The world will watch with bated breath to see how Trump's foreign trade deals will pan out. His friendly overtures towards Putin are viewed with some scepticism. Memories of Reds under the Bed are still in many Americans' memories. Maybe it a more a case of 'keeping your enemies close' than the emergence of an odd bromance.

Will Theresa May be able to charm her way to the front of the queue to secure a free trade agreement for Britain or will the EU delegation get there first? After announcing that China was manipulating currency was guilty of trade secret theft and that he planned to withdraw from and the Trans-Pacific Partnership, Trump made it clear that he intends to negotiate tougher trade deals that will benefit the USA. If only our leader can do the same for the UK.

One of America's biggest fears is terrorism. Trump's anti-terrorism rhetoric sounds as though his government will stand for no nonsense. Although Trump's initial plans to create a Muslim registry appears to be shelved, it will not take much to trigger fear and paranoia as his security plans are ramped up. 

So, as Trump enters The White House, will this be an initial period of calm or will there be a blast of hot air. Could he close the banks as did Roosevelt in 1933? Highly unlikely, but as we've seen during his campaign, he is a strong and determined man who will do things his own way.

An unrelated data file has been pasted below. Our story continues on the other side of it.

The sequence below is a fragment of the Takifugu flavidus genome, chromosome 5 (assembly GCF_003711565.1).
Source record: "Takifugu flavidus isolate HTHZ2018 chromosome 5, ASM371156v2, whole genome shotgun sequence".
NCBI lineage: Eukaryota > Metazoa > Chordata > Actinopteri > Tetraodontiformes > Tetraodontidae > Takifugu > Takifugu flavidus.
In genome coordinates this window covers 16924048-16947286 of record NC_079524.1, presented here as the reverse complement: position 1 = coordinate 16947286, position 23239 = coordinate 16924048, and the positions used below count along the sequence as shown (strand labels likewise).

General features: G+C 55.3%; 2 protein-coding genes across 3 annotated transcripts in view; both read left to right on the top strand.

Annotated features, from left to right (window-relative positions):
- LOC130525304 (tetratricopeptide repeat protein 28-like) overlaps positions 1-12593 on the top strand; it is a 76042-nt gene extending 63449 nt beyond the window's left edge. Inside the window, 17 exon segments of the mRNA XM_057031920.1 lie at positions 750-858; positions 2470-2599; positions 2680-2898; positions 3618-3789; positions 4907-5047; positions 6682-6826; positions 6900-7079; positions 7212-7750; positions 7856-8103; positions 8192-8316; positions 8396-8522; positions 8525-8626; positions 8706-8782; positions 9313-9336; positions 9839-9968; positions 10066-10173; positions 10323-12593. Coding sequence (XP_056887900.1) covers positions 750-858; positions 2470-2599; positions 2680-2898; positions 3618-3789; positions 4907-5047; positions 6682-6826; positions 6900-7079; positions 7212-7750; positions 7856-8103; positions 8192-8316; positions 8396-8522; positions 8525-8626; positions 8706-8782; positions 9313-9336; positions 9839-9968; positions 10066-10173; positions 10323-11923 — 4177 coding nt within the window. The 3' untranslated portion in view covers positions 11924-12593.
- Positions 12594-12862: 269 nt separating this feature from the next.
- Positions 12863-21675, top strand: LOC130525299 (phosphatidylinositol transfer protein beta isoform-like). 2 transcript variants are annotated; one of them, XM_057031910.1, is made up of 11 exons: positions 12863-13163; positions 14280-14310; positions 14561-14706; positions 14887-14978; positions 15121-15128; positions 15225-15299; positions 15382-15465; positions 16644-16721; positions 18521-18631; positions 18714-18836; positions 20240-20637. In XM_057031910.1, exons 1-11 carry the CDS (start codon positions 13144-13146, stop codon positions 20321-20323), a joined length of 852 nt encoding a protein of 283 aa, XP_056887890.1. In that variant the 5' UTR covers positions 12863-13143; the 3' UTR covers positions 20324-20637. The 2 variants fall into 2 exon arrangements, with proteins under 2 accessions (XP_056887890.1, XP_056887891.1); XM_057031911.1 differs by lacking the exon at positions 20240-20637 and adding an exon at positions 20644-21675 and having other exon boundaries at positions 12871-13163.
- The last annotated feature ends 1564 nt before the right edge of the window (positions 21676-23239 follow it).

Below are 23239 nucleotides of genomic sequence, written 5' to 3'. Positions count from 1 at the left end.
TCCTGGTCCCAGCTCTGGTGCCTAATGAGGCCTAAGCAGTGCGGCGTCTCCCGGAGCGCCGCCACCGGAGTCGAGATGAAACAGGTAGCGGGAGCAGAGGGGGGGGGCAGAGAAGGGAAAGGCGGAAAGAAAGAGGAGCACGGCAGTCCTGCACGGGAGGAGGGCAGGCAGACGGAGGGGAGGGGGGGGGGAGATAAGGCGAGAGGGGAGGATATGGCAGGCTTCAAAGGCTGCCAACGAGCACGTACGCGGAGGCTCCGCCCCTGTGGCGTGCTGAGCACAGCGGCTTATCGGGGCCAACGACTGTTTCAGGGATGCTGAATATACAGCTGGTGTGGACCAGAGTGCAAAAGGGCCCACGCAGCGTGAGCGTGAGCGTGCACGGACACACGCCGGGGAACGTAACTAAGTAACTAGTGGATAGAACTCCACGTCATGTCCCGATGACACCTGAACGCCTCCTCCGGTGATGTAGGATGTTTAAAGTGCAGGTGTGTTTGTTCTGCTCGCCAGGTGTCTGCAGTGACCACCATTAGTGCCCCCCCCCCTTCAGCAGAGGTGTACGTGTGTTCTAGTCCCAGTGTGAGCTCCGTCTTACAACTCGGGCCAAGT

We could be in for a highly volatile period whilst the markets decide whether Trump will be able to make America great or if he will he bluster and flounder before he leaves the starting blocks. Running a business is totally different from running the country.

If he pulls it off, he will be seen as one of the most innovative leaders of all time, building a bright future for the next generation and providing security for the United States of America.  Will he face opposition every step of the way? We'll have to wait and see.

Trump's First 100 Days in Office

Now, reader, please don't think we are against Trump. The 2016 US Presidential Elections felt as though it was a vote for the devil or the deep blue sea, not dissimilar to how many British voters would feel if a snap election was called in the UK today. We will be among the millions watching his every move. So, if you've enjoyed reading this blog, look out for our scrutiny of Trump's First 100 Days in Office.